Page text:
Adam Ni, 8-16-19
In order to achieve its immediate and long-term goals in Hong Kong, Beijing has put in place a multi-pronged strategy. A full picture of this strategy has emerged in recent weeks:
1) First, Beijing is firmly backing the embattled Hong Kong authorities. Chinese officials have repeatedly urged the Hong Kong police to adopt tougher tactics against protesters who they see as criminals.
And in the last week, we have seen an alarming escalation in police violence, with tear gas and rubber bullets being used with increasing frequency.
2) Beijing is also ramping up its influence operations in Hong Kong to solidify support among pro-establishment elites, businesses, and other “patriotic forces”.
Last week, the State Council’s Hong Kong and Macau Affairs Office and Beijing’s liaison office in Hong Kong held a consultation forum with about 500 pro-establishment figures in Shenzhen, just across the border.
The key message was that the Chinese government was fully behind them and that their fate was tied to Beijing. This has had an immediate impact on the ground in Hong Kong, with the city’s billionaires “breaking their silence” this week and calling for the protesters to stand down.
Hong Kong’s billionaires, whose common interest with the government is to ignore the root problems of current protests (rampant inequality, housing woes, undemocratic regime), helped vote Lam into power and have once again thrown their weight behind her. https://twitter.com/alvinllum/status/1160511920371204098 …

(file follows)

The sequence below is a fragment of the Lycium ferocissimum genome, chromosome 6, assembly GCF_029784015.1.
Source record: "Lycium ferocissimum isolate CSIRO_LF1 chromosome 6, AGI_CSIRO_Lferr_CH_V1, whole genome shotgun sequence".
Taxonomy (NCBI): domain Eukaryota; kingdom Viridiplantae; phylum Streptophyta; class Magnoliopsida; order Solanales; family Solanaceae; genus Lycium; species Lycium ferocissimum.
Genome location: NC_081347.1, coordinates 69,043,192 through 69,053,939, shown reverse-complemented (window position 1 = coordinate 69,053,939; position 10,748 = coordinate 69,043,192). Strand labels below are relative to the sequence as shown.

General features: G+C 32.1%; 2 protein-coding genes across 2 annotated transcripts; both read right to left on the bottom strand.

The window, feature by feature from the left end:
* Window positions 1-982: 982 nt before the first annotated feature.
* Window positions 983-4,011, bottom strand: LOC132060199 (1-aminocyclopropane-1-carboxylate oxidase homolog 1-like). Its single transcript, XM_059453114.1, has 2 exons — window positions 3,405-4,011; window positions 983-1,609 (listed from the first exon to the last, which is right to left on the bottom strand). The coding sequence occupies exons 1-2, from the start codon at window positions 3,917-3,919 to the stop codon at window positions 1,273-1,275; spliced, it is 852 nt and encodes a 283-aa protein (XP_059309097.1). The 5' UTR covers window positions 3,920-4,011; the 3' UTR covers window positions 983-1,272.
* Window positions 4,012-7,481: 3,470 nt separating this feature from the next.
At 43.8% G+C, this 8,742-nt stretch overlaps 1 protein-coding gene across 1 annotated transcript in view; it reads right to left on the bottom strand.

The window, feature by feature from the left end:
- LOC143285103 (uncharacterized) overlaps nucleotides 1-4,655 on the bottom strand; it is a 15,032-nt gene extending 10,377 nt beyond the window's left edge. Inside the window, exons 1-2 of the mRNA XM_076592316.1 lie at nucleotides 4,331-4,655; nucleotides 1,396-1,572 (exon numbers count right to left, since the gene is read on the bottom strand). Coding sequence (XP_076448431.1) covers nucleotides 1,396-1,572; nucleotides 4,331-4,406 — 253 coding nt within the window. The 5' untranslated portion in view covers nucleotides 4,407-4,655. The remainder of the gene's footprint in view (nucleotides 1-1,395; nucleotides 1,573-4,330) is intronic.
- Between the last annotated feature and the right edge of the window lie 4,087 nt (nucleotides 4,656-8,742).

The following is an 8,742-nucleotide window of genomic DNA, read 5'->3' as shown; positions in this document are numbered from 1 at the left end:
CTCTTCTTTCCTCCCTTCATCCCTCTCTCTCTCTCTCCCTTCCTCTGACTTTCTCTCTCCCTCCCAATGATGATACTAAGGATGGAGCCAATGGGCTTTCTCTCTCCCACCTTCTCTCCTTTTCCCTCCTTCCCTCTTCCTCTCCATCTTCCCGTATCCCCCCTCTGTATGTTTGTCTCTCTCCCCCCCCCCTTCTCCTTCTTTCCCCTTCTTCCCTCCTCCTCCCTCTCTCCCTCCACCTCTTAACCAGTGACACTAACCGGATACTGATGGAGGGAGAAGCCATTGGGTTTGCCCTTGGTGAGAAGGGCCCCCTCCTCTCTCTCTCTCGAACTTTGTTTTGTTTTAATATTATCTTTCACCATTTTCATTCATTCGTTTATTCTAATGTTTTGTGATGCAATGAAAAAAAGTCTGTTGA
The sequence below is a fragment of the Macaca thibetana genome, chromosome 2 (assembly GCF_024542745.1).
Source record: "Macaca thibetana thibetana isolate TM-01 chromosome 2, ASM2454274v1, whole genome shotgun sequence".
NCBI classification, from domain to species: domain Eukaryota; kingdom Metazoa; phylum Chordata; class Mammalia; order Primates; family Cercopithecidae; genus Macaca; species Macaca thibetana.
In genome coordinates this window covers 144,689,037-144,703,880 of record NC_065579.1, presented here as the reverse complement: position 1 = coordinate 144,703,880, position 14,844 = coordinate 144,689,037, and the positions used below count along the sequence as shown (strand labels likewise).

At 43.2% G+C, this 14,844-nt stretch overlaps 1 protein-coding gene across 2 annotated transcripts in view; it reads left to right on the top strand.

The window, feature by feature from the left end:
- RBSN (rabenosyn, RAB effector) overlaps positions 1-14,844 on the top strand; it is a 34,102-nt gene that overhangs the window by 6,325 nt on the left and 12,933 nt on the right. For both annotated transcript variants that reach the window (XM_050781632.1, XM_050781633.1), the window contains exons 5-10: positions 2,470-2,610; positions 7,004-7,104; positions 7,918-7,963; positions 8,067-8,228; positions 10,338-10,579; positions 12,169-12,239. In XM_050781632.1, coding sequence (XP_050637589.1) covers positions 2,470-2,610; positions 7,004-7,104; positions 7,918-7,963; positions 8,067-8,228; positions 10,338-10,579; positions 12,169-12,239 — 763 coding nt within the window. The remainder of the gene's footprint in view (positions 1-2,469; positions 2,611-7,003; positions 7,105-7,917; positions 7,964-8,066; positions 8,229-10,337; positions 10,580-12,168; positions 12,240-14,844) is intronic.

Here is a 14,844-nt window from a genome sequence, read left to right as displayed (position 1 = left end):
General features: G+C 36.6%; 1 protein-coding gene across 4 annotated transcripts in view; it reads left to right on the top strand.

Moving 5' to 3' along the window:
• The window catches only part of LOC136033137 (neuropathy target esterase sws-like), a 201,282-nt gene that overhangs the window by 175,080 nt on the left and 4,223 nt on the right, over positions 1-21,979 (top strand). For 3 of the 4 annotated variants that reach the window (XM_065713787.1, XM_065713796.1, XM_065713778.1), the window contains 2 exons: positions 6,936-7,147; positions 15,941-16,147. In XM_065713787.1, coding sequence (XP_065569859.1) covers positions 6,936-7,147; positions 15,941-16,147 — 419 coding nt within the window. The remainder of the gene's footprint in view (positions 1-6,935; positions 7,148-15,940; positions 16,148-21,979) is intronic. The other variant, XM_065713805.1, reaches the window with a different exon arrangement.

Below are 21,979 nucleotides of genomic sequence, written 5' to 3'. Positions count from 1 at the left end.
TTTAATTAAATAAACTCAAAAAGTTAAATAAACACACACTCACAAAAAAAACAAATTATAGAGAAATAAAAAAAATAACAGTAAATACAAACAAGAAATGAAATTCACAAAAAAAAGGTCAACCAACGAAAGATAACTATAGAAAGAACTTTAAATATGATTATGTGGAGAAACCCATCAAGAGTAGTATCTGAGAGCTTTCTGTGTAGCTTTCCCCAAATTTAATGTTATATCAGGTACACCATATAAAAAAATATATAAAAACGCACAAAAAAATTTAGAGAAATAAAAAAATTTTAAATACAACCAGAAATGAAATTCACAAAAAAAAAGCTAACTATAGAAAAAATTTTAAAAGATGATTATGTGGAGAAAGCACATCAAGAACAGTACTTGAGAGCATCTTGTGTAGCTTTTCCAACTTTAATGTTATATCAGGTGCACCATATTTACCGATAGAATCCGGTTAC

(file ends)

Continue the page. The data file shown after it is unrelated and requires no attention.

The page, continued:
Not with a small degree of irony, Beijing and its proxies in Hong Kong have a close relationship with the city’s organised crime groups. On several occasions in the last two months, these groups have assaulted protesters on Beijing’s behalf in an attempt to instill fear in the local population.
3) Beijing has stepped up its propaganda and misinformation efforts against the protesters in an attempt to cast them as villains in the unfolding drama. Criminal elements are also working with nefarious foreign agents to foment turmoil and undermine China, the official line goes.
Within mainland China, such blatant twists of truth are widely believed. And because Beijing has successfully mobilised public opinion there, that makes it harder for the government to back down and make compromises (not that we are seeing signs of that).